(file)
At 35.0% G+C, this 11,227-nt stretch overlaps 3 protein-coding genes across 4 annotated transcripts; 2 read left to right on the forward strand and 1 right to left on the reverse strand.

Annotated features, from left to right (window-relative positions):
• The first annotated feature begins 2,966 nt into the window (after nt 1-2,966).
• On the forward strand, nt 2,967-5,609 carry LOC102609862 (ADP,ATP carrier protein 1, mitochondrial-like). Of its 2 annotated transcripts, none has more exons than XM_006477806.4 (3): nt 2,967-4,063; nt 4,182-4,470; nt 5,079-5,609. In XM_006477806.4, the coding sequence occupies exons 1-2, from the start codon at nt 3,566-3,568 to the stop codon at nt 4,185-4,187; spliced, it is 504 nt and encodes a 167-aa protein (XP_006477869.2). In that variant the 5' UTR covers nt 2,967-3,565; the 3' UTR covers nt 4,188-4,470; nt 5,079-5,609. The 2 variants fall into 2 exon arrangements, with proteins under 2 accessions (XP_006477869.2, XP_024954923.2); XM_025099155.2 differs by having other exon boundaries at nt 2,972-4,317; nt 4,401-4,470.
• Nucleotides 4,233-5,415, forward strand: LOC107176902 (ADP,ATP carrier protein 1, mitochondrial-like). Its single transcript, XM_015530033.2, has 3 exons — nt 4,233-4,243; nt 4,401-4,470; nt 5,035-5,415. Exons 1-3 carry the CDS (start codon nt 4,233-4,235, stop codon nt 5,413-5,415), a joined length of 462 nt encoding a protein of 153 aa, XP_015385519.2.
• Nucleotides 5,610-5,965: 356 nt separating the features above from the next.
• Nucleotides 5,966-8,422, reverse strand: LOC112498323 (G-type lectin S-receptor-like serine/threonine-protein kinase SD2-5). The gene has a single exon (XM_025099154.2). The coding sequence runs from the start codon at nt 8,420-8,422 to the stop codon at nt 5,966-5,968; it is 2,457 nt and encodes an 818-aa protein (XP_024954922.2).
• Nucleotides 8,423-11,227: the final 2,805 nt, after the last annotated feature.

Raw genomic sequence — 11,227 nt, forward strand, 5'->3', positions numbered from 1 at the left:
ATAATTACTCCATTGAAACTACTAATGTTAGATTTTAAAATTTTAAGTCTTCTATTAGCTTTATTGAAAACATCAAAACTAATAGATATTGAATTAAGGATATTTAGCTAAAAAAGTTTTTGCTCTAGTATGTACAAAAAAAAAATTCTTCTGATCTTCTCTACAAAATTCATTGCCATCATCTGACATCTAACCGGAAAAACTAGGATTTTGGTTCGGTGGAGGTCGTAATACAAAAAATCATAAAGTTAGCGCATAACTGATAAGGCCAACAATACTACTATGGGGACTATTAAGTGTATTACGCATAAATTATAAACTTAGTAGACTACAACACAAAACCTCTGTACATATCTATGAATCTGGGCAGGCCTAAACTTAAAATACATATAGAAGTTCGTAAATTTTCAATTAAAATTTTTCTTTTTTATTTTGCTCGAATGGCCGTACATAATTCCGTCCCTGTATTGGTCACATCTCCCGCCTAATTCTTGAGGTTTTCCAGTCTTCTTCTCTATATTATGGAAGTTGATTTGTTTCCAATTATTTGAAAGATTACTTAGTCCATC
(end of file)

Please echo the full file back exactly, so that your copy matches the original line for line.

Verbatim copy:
At 35.0% G+C, this 11,227-nt stretch overlaps 3 protein-coding genes across 4 annotated transcripts; 2 read left to right on the forward strand and 1 right to left on the reverse strand.

Annotated features, from left to right (window-relative positions):
• The first annotated feature begins 2,966 nt into the window (after nt 1-2,966).
• On the forward strand, nt 2,967-5,609 carry LOC102609862 (ADP,ATP carrier protein 1, mitochondrial-like). Of its 2 annotated transcripts, none has more exons than XM_006477806.4 (3): nt 2,967-4,063; nt 4,182-4,470; nt 5,079-5,609. In XM_006477806.4, the coding sequence occupies exons 1-2, from the start codon at nt 3,566-3,568 to the stop codon at nt 4,185-4,187; spliced, it is 504 nt and encodes a 167-aa protein (XP_006477869.2). In that variant the 5' UTR covers nt 2,967-3,565; the 3' UTR covers nt 4,188-4,470; nt 5,079-5,609. The 2 variants fall into 2 exon arrangements, with proteins under 2 accessions (XP_006477869.2, XP_024954923.2); XM_025099155.2 differs by having other exon boundaries at nt 2,972-4,317; nt 4,401-4,470.
• Nucleotides 4,233-5,415, forward strand: LOC107176902 (ADP,ATP carrier protein 1, mitochondrial-like). Its single transcript, XM_015530033.2, has 3 exons — nt 4,233-4,243; nt 4,401-4,470; nt 5,035-5,415. Exons 1-3 carry the CDS (start codon nt 4,233-4,235, stop codon nt 5,413-5,415), a joined length of 462 nt encoding a protein of 153 aa, XP_015385519.2.
• Nucleotides 5,610-5,965: 356 nt separating the features above from the next.
• Nucleotides 5,966-8,422, reverse strand: LOC112498323 (G-type lectin S-receptor-like serine/threonine-protein kinase SD2-5). The gene has a single exon (XM_025099154.2). The coding sequence runs from the start codon at nt 8,420-8,422 to the stop codon at nt 5,966-5,968; it is 2,457 nt and encodes an 818-aa protein (XP_024954922.2).
• Nucleotides 8,423-11,227: the final 2,805 nt, after the last annotated feature.

Raw genomic sequence — 11,227 nt, forward strand, 5'->3', positions numbered from 1 at the left:
ATAATTACTCCATTGAAACTACTAATGTTAGATTTTAAAATTTTAAGTCTTCTATTAGCTTTATTGAAAACATCAAAACTAATAGATATTGAATTAAGGATATTTAGCTAAAAAAGTTTTTGCTCTAGTATGTACAAAAAAAAAATTCTTCTGATCTTCTCTACAAAATTCATTGCCATCATCTGACATCTAACCGGAAAAACTAGGATTTTGGTTCGGTGGAGGTCGTAATACAAAAAATCATAAAGTTAGCGCATAACTGATAAGGCCAACAATACTACTATGGGGACTATTAAGTGTATTACGCATAAATTATAAACTTAGTAGACTACAACACAAAACCTCTGTACATATCTATGAATCTGGGCAGGCCTAAACTTAAAATACATATAGAAGTTCGTAAATTTTCAATTAAAATTTTTCTTTTTTATTTTGCTCGAATGGCCGTACATAATTCCGTCCCTGTATTGGTCACATCTCCCGCCTAATTCTTGAGGTTTTCCAGTCTTCTTCTCTATATTATGGAAGTTGATTTGTTTCCAATTATTTGAAAGATTACTTAGTCCATC